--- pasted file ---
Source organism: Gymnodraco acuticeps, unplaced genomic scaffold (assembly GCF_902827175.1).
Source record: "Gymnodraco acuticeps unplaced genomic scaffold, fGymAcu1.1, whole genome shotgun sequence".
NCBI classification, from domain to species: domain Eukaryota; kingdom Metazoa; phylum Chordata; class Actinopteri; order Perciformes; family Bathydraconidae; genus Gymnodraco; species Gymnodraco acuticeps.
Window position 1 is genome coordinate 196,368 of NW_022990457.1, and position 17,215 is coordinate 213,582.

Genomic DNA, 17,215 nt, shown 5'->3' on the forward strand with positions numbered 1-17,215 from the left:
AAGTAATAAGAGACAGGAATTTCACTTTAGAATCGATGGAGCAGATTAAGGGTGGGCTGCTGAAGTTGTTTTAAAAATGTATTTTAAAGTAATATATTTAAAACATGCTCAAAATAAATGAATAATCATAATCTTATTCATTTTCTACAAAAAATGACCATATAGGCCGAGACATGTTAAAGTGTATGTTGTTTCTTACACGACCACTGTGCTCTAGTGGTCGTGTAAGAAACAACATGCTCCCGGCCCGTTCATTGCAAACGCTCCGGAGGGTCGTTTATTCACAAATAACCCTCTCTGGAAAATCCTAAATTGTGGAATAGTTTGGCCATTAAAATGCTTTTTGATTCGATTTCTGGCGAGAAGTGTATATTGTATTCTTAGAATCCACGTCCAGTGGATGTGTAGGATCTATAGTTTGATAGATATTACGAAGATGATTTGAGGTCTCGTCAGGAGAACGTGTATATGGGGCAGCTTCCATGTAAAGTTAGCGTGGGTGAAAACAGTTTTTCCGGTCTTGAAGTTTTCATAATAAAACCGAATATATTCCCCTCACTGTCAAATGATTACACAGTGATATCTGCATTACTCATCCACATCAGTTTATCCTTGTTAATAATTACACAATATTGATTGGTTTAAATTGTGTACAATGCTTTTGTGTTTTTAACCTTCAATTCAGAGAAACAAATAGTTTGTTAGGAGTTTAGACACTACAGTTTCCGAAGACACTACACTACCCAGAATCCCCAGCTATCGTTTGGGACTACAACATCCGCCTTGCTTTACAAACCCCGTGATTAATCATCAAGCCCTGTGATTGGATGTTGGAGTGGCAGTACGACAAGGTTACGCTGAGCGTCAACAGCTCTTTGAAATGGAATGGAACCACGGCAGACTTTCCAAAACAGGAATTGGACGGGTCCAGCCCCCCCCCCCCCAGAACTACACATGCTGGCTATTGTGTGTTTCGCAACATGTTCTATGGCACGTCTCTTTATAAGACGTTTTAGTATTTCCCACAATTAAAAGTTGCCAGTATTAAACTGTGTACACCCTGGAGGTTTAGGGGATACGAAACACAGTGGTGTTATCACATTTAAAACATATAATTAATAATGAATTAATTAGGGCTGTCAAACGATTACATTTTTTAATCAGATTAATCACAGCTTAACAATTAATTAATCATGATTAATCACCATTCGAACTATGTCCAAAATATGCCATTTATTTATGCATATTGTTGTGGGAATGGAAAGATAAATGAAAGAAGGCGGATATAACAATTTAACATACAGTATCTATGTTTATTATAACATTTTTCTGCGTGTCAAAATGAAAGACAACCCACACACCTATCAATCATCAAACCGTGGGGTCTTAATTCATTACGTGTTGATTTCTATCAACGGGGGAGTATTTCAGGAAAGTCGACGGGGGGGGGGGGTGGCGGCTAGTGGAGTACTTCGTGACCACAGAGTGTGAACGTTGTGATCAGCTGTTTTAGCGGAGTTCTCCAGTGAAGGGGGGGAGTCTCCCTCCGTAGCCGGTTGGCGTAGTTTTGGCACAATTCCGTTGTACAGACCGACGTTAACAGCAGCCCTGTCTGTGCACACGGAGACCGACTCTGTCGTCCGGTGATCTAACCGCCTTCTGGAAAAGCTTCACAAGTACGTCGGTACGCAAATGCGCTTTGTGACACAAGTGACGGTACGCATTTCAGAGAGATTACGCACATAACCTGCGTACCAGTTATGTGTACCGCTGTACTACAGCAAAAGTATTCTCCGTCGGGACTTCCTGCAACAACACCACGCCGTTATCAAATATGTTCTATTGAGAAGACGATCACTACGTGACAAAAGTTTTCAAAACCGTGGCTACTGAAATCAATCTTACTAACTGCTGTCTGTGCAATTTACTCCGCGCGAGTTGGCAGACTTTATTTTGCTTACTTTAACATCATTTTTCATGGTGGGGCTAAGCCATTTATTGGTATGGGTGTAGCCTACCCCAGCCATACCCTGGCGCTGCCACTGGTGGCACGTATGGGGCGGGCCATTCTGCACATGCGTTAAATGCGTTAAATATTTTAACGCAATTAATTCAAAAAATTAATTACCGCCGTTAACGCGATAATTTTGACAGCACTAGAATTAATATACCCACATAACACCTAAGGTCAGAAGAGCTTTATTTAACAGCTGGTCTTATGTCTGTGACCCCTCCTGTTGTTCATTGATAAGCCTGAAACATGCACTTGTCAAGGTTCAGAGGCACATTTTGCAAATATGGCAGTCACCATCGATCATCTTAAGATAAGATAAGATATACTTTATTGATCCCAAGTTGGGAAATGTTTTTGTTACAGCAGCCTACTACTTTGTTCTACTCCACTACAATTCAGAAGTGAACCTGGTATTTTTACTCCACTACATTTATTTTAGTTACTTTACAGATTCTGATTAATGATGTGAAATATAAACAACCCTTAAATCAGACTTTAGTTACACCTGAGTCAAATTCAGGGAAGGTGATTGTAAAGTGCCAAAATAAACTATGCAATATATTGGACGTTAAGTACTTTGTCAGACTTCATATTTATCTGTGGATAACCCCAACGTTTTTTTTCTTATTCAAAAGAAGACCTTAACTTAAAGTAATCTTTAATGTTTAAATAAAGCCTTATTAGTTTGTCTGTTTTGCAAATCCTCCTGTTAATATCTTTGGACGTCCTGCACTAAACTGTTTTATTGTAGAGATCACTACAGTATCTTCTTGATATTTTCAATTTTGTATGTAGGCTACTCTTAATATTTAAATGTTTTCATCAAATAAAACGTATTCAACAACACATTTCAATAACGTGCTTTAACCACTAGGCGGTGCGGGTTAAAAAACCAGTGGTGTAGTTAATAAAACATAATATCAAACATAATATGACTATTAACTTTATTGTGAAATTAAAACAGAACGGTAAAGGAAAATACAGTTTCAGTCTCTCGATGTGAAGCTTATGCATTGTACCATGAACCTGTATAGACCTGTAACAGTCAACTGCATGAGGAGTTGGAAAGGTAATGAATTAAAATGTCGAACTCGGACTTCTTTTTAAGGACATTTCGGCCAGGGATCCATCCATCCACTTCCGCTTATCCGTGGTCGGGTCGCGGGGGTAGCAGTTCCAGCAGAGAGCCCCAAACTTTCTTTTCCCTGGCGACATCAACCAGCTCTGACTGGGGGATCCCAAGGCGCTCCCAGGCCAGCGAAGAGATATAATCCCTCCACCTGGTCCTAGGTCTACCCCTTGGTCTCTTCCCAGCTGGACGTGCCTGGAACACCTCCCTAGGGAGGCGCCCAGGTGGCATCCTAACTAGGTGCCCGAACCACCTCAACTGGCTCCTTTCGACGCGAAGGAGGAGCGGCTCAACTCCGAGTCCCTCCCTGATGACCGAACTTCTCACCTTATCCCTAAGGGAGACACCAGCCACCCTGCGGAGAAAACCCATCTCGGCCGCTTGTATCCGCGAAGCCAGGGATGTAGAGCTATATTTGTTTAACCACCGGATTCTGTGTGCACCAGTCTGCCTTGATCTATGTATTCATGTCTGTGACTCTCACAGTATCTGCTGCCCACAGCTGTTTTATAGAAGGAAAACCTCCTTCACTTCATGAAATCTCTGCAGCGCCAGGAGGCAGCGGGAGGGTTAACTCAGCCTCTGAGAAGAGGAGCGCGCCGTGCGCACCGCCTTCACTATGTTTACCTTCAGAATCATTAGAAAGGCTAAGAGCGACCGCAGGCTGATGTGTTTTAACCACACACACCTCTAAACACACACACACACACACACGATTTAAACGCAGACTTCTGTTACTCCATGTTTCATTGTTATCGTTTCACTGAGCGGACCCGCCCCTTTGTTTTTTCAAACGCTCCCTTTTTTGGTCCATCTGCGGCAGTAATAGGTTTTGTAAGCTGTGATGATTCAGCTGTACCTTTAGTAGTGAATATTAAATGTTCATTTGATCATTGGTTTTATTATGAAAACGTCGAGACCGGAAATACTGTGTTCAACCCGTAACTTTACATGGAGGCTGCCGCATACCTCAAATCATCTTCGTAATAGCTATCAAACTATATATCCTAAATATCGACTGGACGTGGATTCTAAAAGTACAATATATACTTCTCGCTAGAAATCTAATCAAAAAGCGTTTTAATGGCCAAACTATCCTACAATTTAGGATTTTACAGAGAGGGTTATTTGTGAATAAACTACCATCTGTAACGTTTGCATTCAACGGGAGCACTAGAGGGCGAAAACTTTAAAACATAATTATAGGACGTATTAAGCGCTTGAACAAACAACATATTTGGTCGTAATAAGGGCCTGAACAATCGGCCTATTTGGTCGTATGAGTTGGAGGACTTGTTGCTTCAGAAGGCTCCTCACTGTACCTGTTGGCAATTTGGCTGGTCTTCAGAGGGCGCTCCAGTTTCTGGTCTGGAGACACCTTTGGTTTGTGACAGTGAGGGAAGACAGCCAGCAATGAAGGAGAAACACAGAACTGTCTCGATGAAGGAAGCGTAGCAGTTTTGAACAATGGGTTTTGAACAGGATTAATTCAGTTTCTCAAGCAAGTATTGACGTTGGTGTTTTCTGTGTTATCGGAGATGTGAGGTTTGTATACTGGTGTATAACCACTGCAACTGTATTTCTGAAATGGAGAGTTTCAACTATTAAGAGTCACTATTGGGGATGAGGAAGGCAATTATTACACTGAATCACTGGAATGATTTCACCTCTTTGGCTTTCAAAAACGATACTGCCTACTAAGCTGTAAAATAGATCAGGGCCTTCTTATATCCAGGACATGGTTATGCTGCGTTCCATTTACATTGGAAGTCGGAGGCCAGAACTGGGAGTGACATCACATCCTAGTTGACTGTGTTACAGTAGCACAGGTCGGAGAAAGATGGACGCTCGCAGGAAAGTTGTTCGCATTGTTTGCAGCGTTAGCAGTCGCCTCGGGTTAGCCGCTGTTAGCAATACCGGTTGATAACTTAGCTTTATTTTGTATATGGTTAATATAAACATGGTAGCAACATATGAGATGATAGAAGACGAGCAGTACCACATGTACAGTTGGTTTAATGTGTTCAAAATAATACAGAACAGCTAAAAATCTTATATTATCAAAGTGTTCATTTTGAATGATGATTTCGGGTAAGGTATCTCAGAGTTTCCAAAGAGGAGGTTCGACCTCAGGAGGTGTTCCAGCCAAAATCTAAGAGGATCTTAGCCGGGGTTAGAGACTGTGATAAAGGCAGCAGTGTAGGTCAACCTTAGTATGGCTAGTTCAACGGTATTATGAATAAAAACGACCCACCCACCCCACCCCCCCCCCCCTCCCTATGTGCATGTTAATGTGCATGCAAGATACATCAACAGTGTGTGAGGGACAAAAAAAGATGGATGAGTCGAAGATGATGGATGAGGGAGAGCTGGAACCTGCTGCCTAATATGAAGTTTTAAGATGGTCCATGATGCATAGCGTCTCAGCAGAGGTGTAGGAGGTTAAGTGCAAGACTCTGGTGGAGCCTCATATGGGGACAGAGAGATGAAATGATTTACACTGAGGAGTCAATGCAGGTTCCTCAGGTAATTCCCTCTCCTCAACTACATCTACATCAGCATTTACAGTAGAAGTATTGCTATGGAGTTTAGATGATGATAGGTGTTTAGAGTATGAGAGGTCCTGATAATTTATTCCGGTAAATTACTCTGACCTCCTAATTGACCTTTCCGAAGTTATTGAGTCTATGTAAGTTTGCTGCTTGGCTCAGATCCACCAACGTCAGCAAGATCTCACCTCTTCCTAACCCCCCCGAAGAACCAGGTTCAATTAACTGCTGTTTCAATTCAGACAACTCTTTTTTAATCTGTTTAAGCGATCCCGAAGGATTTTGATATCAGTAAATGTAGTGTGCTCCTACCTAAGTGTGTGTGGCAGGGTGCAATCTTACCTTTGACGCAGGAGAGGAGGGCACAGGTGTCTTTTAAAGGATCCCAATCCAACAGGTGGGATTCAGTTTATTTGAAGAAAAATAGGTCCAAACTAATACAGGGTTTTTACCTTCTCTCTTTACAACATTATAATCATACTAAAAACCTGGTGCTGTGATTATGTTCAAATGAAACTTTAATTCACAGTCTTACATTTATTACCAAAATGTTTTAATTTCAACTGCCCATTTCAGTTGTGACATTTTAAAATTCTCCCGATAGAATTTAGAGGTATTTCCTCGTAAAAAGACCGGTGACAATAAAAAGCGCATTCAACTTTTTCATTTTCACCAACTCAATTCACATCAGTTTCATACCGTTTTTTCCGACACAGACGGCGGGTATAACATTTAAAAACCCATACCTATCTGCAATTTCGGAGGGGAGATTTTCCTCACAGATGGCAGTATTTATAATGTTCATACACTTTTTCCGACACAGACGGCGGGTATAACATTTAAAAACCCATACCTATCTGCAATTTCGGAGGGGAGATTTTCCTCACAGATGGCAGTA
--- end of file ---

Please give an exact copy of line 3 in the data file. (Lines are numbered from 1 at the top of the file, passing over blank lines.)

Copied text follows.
NCBI classification, from domain to species: domain Eukaryota; kingdom Metazoa; phylum Chordata; class Actinopteri; order Perciformes; family Bathydraconidae; genus Gymnodraco; species Gymnodraco acuticeps.